Asian shares have stepped back slightly and US stock futures have fallen as lingering caution about the long-term impact of the coronavirus outbreak offset some of this week’s enthusiasm over reopening of economies.

Investors were also looking ahead to a key policy gathering in China that may yield more economic stimulus, while recent data around the world underscored that a sustainable recovery is several months away.

MSCI’s broadest index of Asia-Pacific shares outside Japan was up just 0.04 per cent, having rallied around 3 per cent so far this week. S&P 500 e-mini stock futures fell 0.66 per cent. Broad risk appetite has been checked somewhat by escalating tensions between the United States and China due to President Donald Trump’s criticism of Beijing’s handling of the coronavirus outbreak.

Australian shares, which have been hampered by concerns about a trade row with China, pulled back slightly from a two-month high.

Japan’s Nikkei stock index slid 0.05 per cent after data showed the country’s exports collapsed in April.

Shares in China fluctuated between gains and losses before the start of the annual parliament meeting on Friday.

The focus will be on Premier Li Keqiang’s 2020 work report on the opening day of the National People’s Congress (NPC), where he is expected to announce key economic targets and details on fiscal stimulus plans.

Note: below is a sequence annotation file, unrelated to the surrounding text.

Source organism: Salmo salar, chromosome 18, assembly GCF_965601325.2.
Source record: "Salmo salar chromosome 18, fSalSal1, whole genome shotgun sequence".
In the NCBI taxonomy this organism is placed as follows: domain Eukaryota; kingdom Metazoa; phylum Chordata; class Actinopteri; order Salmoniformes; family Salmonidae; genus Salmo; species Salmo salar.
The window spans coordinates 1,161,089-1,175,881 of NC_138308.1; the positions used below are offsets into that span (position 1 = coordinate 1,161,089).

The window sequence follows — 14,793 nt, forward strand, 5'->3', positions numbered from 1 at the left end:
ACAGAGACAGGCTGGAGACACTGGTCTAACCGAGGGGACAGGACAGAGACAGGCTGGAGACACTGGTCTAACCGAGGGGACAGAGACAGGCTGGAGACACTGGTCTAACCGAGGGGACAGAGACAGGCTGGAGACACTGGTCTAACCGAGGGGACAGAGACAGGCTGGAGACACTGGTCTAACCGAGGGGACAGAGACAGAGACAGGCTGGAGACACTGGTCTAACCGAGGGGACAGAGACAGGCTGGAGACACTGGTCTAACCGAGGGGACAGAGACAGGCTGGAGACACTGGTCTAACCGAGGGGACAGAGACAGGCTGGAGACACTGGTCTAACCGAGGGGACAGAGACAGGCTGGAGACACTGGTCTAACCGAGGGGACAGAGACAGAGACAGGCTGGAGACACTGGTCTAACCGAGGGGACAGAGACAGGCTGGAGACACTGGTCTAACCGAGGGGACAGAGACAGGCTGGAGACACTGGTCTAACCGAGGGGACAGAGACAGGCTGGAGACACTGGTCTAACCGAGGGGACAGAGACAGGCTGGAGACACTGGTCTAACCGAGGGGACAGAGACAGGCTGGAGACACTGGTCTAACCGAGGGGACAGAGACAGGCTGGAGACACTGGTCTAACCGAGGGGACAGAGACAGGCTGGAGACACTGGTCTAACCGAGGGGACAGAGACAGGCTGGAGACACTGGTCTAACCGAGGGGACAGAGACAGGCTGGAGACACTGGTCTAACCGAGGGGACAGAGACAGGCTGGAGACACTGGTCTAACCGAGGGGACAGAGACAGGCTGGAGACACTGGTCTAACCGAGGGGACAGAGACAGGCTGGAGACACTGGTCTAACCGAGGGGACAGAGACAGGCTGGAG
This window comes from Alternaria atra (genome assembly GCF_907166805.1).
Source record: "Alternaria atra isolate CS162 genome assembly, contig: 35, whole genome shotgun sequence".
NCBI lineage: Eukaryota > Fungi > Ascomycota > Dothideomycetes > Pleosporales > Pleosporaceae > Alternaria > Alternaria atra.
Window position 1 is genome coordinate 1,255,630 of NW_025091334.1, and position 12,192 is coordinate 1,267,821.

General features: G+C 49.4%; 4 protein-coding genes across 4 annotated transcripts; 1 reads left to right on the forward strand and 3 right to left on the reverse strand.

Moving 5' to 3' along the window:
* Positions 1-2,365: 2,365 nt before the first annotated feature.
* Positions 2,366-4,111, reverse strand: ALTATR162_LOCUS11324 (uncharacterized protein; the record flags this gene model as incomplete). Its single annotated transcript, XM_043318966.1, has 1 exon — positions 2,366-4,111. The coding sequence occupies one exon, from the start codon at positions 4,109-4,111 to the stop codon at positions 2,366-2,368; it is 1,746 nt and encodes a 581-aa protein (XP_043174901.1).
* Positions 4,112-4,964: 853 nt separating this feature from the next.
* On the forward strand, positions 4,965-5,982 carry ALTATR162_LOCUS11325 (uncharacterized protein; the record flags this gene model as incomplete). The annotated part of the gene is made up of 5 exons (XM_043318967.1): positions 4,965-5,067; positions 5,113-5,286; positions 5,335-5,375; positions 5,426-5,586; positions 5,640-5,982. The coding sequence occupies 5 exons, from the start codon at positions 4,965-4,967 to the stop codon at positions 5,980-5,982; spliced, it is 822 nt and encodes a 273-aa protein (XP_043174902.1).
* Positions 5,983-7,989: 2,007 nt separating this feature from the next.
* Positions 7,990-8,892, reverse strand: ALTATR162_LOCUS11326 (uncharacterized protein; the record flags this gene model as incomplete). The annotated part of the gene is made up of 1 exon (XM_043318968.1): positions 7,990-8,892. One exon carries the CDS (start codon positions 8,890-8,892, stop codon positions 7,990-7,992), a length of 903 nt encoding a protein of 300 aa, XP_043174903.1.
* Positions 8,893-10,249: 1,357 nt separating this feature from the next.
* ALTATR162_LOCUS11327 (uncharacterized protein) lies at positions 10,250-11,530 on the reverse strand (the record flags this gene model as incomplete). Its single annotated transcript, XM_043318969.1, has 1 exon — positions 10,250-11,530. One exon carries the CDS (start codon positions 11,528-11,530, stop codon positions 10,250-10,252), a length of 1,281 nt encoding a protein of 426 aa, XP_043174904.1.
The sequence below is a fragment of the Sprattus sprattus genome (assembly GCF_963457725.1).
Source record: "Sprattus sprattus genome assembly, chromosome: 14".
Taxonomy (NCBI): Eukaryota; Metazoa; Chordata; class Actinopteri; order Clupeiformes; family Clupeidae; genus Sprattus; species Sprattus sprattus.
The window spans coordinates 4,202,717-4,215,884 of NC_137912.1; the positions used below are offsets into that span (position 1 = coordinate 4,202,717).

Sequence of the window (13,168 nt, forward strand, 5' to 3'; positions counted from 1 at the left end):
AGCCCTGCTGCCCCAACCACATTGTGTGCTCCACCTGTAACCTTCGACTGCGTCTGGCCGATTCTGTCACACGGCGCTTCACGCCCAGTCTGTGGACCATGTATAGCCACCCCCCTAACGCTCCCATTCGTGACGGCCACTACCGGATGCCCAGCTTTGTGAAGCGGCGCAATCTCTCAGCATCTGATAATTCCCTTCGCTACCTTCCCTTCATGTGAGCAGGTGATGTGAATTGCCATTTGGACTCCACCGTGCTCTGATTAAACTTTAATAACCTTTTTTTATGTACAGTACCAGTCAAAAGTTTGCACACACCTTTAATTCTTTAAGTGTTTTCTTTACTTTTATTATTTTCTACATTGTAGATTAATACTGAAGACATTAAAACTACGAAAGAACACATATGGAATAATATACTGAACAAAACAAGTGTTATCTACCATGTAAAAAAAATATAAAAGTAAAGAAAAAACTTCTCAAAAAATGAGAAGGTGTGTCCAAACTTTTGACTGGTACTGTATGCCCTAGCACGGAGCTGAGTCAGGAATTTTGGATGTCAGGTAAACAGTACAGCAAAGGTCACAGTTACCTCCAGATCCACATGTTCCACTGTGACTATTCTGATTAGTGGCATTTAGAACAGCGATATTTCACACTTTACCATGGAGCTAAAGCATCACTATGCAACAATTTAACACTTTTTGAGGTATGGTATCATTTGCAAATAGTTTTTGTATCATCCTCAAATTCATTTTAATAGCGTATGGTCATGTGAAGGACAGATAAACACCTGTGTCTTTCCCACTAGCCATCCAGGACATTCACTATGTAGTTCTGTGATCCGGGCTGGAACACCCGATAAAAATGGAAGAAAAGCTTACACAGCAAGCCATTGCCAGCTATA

Global equities were buoyed this week as governments around the world gradually loosened their coronavirus lockdown restrictions, but many investors remain wary of the outlook as a raft of recent data suggested a full-blown recovery is likely some way off.

“Equities are still in an uptrend, but the pace of the rebound has been a little quick and we are running into resistance,” said Kiyoshi Ishigane, chief fund manager at Mitsubishi UFJ Kokusai Asset Management Co in Tokyo.

“The (global) services sector has been decimated. The level of unemployed suggests this recovery will take some time.”

On Wall Street, the S&P 500 gained 1.67 per cent on Wednesday, but the positive mood did not last long in Asia.

US crude ticked up 0.45 per cent to $US33.64 a barrel, while Brent crude rose 0.64 per cent to $US35.98 per barrel in a sign of easing concerns about a supply glut.

The dollar edged higher to $US1.0964 per euro and rose to $US1.2202 against the British pound.

The greenback also gained against the Australian and New Zealand dollars in a sign that some investors remain averse to risk.

Minutes from the US Federal Reserve’s April meeting released on Wednesday showed policymakers reaffirmed a pledge to keep interest rates near zero until they are confident the economy is on track to recovery.

The US government auctioned $US20 billion of 20-year debt on Wednesday for the first time since 1986. The 20-year yield eased slightly to 1.1602 per cent in Asia, while the yield on benchmark 10-year Treasury notes fell to 0.6639 per cent as traders sought the safety of government debt.

Another $US54 billion of 20-year bonds are expected over the next three months as the US government ramps up spending to fund the economic recovery from the coronavirus pandemic.

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